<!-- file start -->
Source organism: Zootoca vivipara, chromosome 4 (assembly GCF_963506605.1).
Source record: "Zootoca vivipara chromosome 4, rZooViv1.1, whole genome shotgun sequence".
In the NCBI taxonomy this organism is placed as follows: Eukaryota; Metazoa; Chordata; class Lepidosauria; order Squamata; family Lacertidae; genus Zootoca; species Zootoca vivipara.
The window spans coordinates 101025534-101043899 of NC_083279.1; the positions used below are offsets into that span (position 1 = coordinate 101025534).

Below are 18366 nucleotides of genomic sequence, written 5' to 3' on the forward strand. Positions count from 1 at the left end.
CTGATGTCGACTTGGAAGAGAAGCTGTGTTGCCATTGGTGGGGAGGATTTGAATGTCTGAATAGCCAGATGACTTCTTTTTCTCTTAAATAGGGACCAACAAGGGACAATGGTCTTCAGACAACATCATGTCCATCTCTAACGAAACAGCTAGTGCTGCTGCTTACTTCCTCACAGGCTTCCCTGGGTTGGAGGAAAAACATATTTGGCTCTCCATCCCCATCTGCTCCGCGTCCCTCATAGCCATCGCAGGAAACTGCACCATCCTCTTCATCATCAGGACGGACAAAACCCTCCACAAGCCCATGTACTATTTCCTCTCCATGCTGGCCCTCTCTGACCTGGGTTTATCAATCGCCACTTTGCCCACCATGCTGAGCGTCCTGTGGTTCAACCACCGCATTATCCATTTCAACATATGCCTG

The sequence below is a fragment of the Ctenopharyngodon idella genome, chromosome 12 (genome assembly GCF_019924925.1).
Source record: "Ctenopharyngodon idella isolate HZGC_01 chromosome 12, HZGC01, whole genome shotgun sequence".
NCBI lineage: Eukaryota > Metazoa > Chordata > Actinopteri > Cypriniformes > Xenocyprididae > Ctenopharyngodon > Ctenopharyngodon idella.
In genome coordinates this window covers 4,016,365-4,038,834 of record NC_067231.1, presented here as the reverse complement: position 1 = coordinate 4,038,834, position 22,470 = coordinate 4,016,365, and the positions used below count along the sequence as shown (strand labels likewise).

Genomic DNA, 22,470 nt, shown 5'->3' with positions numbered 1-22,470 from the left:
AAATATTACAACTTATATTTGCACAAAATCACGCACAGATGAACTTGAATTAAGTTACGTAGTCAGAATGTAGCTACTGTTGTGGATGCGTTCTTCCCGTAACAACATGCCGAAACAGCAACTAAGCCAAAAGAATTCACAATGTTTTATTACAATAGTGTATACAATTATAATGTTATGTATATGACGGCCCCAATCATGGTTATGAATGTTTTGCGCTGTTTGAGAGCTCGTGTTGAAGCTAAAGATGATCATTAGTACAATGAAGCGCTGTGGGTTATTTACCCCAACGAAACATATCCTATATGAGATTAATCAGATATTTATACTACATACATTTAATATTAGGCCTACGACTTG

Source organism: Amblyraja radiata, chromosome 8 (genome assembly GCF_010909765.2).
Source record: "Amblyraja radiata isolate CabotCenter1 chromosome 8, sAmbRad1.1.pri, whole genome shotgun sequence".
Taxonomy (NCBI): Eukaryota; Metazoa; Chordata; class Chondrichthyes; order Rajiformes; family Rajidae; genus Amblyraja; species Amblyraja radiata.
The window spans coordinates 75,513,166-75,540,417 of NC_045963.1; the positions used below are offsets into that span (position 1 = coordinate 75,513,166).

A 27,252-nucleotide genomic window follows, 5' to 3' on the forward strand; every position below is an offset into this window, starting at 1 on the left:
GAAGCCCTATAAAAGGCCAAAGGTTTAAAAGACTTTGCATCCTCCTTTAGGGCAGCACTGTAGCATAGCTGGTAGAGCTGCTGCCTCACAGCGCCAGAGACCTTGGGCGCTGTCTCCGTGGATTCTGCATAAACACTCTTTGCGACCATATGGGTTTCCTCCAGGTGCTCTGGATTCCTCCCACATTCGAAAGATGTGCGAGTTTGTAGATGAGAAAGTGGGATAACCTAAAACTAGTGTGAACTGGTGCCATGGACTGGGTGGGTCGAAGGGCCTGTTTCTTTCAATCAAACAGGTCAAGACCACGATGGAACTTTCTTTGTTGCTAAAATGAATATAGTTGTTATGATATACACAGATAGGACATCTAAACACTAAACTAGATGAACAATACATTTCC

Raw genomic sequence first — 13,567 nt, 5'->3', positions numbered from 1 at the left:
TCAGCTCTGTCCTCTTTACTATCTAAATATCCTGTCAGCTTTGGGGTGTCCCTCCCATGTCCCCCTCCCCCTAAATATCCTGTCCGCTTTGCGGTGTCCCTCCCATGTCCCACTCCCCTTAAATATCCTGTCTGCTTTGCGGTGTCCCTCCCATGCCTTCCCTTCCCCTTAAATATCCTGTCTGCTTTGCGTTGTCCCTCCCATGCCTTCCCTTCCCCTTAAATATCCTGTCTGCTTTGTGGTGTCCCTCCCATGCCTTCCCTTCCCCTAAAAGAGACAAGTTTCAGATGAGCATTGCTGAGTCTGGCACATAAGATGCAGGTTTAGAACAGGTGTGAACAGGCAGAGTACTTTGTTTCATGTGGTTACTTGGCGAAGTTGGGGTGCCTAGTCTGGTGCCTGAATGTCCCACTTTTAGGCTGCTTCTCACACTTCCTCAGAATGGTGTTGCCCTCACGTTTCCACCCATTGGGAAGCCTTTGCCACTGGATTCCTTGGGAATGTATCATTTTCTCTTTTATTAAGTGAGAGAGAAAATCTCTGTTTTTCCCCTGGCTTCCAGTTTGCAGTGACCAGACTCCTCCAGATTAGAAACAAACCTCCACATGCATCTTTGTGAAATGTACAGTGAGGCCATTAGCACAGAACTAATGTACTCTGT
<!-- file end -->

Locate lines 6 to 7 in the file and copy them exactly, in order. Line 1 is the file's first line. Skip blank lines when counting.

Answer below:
CTGATGTCGACTTGGAAGAGAAGCTGTGTTGCCATTGGTGGGGAGGATTTGAATGTCTGAATAGCCAGATGACTTCTTTTTCTCTTAAATAGGGACCAACAAGGGACAATGGTCTTCAGACAACATCATGTCCATCTCTAACGAAACAGCTAGTGCTGCTGCTTACTTCCTCACAGGCTTCCCTGGGTTGGAGGAAAAACATATTTGGCTCTCCATCCCCATCTGCTCCGCGTCCCTCATAGCCATCGCAGGAAACTGCACCATCCTCTTCATCATCAGGACGGACAAAACCCTCCACAAGCCCATGTACTATTTCCTCTCCATGCTGGCCCTCTCTGACCTGGGTTTATCAATCGCCACTTTGCCCACCATGCTGAGCGTCCTGTGGTTCAACCACCGCATTATCCATTTCAACATATGCCTG

The sequence below is a fragment of the Ctenopharyngodon idella genome, chromosome 12 (genome assembly GCF_019924925.1).